IT WILL FINALLY be released. You can hear one track when you click HERE  


JACQUES BREL, French lyricist/singer, music by Gerard Jouannest, in the 1970s.


English lyrics by Mort Shuman and Eric Blau. JUDY COLLINS in 1976, arranged by Joshua Rifkin


MONTEREY INTERNATIONAL BLUES FESTIVAL. CABRILLO STAGE opens Rent. ANI DiFRANCO sings her songs at the Rio. EMIL KHUDYEV clarinet recital at Hidden Valley.    


Scott MacClelland, editor; Rebecca CR Brooks, associate editor


Weekly Magazine


PAUL CONTOS and friends play jazz at the Cherry Center. TENOR TYLER FARR comes to Monterey. THE KINGSTON TRIO returns to Santa Cruz. BANDS ON THE BEACH (above) starts up at Santa Cruz Beach Boardwalk with Berlin starring Terri Nunn. SPECTORDANCE SCHOOL performs Peter & the Wolf and scenes from Swan Lake. For links to these and other live performance events, click our CALENDAR or on the ads, left.


“WHAT PART of the brain lights up when we learn music? The whole brain! When music is a core subject, youth are more engaged, more connected, more motivated overall and more likely to graduate on time,” says Paulette Lynch of the Arts Council for Monterey County. District officials are finalizing their plans and budgets now. For a complete toolkit, including links to every county school district and school board member, visit the Arts Council website HERE  For a directory of Monterey County public school districts, click HERE   


MUSIC DIRECTOR at Hidden Valley and Youth Music Monterey County won third prize at the International Georg Solti conducting Competition in February 2017. The Solti Foundation has just announced its eight Career Assistance Award grantees for 2018, to one woman and seven men, including three from California. The largest prize the Solti awards annually is $30,000 “Solti Fellow.” A past recipient of that big one is Cabrillo Festival MD Cristian Măcelaru.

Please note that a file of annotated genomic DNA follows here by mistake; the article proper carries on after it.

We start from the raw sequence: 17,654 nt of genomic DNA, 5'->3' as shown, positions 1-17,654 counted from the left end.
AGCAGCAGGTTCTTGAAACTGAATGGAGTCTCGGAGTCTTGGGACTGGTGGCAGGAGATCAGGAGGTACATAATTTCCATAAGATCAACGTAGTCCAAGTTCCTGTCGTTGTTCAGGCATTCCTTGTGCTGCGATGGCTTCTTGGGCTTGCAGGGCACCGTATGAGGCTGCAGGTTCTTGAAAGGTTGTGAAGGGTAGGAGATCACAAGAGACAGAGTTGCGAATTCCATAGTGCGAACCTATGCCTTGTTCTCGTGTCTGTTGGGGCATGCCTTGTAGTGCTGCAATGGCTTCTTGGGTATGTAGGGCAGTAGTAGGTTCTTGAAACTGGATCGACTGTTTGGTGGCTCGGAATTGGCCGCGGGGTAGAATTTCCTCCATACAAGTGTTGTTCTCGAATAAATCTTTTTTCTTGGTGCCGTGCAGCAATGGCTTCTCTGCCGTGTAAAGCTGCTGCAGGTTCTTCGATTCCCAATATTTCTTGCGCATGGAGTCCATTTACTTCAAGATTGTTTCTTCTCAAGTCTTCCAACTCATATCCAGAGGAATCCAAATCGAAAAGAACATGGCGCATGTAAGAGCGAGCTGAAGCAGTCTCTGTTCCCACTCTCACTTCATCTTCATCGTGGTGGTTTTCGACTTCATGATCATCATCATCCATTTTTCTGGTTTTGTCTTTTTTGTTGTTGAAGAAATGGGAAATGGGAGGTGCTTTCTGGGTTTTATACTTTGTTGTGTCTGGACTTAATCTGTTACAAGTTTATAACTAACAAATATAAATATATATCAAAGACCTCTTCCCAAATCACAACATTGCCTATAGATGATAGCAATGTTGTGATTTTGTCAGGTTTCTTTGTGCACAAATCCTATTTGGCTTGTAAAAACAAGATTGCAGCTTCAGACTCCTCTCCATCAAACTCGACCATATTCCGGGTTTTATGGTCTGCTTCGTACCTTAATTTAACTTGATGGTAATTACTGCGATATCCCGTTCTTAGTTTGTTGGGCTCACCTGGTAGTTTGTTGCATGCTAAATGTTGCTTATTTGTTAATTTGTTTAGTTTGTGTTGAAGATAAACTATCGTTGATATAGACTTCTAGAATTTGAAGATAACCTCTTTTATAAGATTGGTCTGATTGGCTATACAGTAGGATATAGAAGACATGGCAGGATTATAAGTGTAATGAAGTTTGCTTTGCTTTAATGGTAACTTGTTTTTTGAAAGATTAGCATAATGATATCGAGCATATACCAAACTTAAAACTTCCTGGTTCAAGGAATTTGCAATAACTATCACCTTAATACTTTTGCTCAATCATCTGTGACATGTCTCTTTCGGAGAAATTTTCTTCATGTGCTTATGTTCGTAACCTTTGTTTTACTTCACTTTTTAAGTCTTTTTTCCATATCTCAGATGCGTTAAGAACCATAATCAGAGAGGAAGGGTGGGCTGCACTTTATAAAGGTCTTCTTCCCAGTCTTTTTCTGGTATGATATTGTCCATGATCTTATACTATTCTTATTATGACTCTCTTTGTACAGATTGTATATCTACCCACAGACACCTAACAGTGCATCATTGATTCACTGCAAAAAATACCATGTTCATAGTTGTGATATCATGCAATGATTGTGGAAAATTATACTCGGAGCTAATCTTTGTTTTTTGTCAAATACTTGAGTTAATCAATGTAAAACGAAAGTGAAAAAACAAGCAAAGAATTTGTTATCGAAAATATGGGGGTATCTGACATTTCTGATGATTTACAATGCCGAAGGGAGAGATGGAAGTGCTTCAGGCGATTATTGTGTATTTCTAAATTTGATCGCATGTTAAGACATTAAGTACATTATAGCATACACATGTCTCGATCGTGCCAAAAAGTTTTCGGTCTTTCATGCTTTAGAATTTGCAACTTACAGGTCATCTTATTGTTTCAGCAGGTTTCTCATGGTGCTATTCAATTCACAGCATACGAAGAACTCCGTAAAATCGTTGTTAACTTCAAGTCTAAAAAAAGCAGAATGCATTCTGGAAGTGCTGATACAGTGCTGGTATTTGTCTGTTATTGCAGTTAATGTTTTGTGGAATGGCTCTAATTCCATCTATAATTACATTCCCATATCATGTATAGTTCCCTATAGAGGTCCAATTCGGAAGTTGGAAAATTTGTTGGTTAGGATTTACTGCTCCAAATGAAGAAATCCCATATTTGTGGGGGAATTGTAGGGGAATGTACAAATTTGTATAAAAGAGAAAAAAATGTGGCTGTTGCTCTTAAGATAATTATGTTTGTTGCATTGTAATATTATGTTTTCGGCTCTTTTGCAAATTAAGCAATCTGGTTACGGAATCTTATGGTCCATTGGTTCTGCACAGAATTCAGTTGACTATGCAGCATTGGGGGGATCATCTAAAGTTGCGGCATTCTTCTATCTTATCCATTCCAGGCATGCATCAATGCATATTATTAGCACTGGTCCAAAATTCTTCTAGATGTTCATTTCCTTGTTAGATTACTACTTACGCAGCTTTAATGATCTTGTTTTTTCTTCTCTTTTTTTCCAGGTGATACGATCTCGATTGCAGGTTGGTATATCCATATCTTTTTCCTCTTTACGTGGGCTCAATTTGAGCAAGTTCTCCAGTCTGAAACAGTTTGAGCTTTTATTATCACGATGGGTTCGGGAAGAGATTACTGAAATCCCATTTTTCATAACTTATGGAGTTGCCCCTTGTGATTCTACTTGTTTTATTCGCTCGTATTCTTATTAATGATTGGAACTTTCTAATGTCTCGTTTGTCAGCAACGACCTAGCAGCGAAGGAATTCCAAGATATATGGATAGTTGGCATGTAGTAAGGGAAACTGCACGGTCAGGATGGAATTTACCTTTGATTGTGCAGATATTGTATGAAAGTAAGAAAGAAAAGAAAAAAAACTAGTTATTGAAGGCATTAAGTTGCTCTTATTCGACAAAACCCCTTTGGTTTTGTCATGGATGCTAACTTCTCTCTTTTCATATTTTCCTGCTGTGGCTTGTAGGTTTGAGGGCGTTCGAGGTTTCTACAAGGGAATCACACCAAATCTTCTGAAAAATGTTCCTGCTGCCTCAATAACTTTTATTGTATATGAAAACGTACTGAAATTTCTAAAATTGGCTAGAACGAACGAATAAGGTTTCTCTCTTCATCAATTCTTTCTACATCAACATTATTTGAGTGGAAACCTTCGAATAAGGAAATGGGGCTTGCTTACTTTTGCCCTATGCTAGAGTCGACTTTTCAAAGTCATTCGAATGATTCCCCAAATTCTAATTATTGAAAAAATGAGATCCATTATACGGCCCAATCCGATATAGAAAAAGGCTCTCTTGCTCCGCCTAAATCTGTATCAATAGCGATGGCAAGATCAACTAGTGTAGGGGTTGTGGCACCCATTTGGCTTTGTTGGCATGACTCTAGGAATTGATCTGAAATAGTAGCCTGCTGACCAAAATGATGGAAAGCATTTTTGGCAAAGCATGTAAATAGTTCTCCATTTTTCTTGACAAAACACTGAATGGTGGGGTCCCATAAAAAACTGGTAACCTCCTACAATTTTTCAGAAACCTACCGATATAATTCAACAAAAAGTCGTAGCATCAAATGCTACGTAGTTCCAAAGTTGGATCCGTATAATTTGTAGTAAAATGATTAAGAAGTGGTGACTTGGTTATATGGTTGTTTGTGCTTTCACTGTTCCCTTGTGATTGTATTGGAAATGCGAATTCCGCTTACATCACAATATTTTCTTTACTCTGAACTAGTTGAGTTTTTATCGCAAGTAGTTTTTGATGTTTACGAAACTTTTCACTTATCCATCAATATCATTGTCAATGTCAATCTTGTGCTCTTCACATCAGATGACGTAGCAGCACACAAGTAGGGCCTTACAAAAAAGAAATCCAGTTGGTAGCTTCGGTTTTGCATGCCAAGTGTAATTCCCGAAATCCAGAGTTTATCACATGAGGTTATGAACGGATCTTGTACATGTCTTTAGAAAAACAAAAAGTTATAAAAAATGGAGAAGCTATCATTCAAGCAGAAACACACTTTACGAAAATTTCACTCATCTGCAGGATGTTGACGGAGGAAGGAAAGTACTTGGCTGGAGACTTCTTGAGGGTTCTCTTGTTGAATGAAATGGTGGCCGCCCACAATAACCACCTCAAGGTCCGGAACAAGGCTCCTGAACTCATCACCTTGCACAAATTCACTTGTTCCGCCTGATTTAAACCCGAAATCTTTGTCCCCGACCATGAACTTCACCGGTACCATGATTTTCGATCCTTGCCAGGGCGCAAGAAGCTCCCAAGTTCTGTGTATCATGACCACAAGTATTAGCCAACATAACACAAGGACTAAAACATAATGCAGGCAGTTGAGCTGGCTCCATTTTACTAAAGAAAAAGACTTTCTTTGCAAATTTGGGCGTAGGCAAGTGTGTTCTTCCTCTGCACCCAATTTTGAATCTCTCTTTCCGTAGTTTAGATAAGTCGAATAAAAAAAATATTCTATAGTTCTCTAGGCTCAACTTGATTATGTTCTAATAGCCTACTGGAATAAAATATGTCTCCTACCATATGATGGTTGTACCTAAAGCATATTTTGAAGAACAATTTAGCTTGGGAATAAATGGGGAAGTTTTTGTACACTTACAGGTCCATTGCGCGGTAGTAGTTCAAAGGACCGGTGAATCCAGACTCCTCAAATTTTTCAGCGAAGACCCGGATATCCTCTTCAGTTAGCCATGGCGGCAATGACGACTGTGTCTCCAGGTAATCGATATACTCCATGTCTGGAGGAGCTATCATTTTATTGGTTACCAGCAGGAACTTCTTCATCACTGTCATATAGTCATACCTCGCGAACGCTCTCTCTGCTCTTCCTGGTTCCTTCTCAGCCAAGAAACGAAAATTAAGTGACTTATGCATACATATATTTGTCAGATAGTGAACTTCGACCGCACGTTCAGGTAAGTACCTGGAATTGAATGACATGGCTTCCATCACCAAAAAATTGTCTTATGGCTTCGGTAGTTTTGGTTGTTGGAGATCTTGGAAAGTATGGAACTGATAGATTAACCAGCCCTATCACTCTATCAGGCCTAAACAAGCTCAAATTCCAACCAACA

MCTA EXECUTIVE Andrea McDonald has announced a panel discussion about theater tech, an activity associated with their new Program, “Hands-On Technical Theatre Workshops.” MCTA is accepting applications from individuals, 16 years old to seniors, to work with experienced professionals behind-the-scenes, before and during live performances. The event is open to the public on June 27, 1-3pm, at the Oldemeyer Center, 986 Hilby, Seaside. For more information, click HERE  


JENNIFER BIELSTEIN of Guthrie will replace retiring Peter Pastreich in the San Francisco post. Click HERE   


JAMIE BERNSTEIN’S memoir of “growing up Bernstein.” It will fascinate you and make you squirm. Click HERE  


JOE HOROWITZ reports. Click HERE